You got to understand the rules
Promise me if an officer stops you’ll always be polite
Never ever run away and promise mama you’ll keep your hands in sight
The song always sparked discussion, Thompson writes.
In the first verse, Springsteen wrote from the perspective of the white New York City cops who shot a Nigerian immigrant, Amadou Diallo, 41 times thinking he had a gun, even though it was his wallet. “Forty-one shots, and we’ll take this ride, cross the bloody river, to the other side.”
The second verse was from the perspective of a black mother warning her son in case he was racially profiled. The third verse was from a universal perspective as we are “baptized in each others’ blood,” and a crucial change is made in the chorus, “Is it a gun? Is it a knife? Is it in your heart? Is it in your sight?”
Asked the source of Springsteen’s image of “the river,” a girl replied, “Langston Hughes!”
“Great,” I answered, throwing a copy of Hughes’ poems to her, “Support your answer.”
Kesha read, “I’ve known rivers: Ancient, dusky rivers. My soul has grown deep like the rivers….”
When “curriculum alignment became the district’s gospel,” Thompson played the song during orientation to illustrate issues that would be studied in Government and help English teachers teach “repetition, point of view and metaphor.” A high level administrator objected. “Our kids don’t have time for Bruce Springsteen.”
U.S. teachers are happy with their lives but stressed on the job, concludes a Gallup survey. Compared to other occupation groups, teachers rank very high in emotional and physical wellbeing.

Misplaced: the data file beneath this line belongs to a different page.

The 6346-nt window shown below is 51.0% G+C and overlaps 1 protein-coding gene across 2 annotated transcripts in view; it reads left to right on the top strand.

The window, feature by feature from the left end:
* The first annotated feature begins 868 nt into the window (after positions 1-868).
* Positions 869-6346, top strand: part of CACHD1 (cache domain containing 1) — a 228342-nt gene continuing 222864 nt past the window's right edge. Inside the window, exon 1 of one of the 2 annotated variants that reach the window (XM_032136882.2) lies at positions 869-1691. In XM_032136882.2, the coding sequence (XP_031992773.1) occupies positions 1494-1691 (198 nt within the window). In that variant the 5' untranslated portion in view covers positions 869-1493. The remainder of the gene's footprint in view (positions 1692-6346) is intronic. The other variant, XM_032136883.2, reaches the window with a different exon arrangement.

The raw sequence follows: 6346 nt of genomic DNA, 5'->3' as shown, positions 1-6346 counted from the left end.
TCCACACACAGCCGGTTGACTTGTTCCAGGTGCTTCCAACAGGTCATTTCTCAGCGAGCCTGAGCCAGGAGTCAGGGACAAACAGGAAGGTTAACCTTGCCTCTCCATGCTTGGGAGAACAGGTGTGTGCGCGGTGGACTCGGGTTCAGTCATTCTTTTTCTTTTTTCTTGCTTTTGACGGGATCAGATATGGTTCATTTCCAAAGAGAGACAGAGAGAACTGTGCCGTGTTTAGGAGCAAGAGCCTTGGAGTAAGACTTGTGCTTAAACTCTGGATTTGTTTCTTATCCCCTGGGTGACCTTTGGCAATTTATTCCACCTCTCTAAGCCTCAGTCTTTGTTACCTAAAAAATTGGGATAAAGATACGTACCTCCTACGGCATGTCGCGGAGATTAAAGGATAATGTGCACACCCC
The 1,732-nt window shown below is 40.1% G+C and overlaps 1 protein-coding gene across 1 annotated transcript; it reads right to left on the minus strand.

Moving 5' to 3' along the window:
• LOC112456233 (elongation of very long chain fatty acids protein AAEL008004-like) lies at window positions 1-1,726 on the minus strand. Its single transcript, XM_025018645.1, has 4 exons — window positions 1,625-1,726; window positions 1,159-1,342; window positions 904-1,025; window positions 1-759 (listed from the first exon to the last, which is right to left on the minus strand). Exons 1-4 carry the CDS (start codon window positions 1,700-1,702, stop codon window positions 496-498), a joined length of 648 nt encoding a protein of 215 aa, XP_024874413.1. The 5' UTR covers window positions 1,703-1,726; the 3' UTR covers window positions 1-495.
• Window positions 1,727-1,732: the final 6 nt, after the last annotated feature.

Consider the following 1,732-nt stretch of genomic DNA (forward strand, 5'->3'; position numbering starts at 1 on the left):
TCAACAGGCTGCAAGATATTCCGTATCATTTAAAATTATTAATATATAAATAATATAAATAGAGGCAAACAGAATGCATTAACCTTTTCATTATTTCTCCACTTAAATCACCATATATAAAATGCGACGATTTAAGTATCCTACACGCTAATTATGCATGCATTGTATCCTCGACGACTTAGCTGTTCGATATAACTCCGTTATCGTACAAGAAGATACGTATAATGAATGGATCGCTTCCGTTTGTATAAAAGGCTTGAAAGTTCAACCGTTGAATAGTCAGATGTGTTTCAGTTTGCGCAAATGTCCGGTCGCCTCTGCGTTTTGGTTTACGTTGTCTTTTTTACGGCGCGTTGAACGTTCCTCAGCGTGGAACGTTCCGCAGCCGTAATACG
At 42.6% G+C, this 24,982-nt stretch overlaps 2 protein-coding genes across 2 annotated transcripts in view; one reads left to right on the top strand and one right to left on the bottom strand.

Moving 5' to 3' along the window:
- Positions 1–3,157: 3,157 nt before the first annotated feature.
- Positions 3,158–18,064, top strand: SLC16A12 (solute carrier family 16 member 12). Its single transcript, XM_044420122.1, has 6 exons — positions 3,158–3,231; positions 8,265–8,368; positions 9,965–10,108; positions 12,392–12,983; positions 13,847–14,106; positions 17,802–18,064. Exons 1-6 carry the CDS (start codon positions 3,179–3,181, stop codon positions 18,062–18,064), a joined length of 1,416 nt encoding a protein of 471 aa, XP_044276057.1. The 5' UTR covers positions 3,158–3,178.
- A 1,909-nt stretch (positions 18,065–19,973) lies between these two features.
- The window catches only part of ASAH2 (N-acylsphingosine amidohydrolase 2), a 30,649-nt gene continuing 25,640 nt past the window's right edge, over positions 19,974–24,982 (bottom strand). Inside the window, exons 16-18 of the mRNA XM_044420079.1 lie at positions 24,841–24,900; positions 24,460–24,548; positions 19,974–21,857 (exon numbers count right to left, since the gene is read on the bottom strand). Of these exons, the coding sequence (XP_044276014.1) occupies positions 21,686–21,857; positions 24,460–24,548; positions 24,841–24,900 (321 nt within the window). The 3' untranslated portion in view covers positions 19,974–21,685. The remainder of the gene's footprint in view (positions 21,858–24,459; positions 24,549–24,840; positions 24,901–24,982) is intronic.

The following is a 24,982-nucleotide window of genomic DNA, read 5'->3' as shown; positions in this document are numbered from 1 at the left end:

Teachers get more joy from life than people in other professions. They’re more likely to say they smiled or laughed a lot yesterday. But teachers also report high levels of stress, second only to physicians. Teachers rank sixth in saying their “supervisor treats me more like a partner than a boss.” And they are last –14th — in saying their “supervisor always creates an environment that is trusting and open.”
Rachel Spector quit teaching in low-performing, all-minority East Palo Alto (California) after four years, “squashed” by pressure to teach in a prescribed way to raise test scores. “I didn’t feel respected.”
After a year teaching in San Francisco, which was even worse, she returned to teach seventh-grade English and social studies at Costaño School in East Palo Alto’s Ravenswood district. Principal Gina Sudaria promised, “As long as you’re teaching the standards and you’re teaching at a rigorous level, you can teach however you want to.”
“More and more, I’m the instructional leader of my classroom,” Spector says.
Long plagued by high teacher turnover, Ravenswood is trying to keep good teachers by giving them more flexibility and input, reports the Peninsula Press.
Ravenswood teachers cope with big challenges — 77 percent of students aren’t proficient in English — for less pay than teachers in nearby affluent districts. Teachers start at $42,460, almost 20 percent lower than neighboring Menlo Park and Palo Alto.
At Costaño, a K-8 school, Principal Sudaria uses peer coaches to help teachers learn from each other. She also stresses collaborative decision-making.
“Teachers are the ones who are doing the groundwork every single day, so their input and their knowledge needs to be highly valued,” she said.
The staff is divided into five committees that meet weekly on topics involving curriculum, safety and parent outreach. Sudaria said that allowing them to be involved beyond their teaching or support role gets everyone more invested in the school.
Turnover is down and the school’s Academic Performance Index score has increased from 612 to 783 in the past four years, nearing the state’s goal of 800.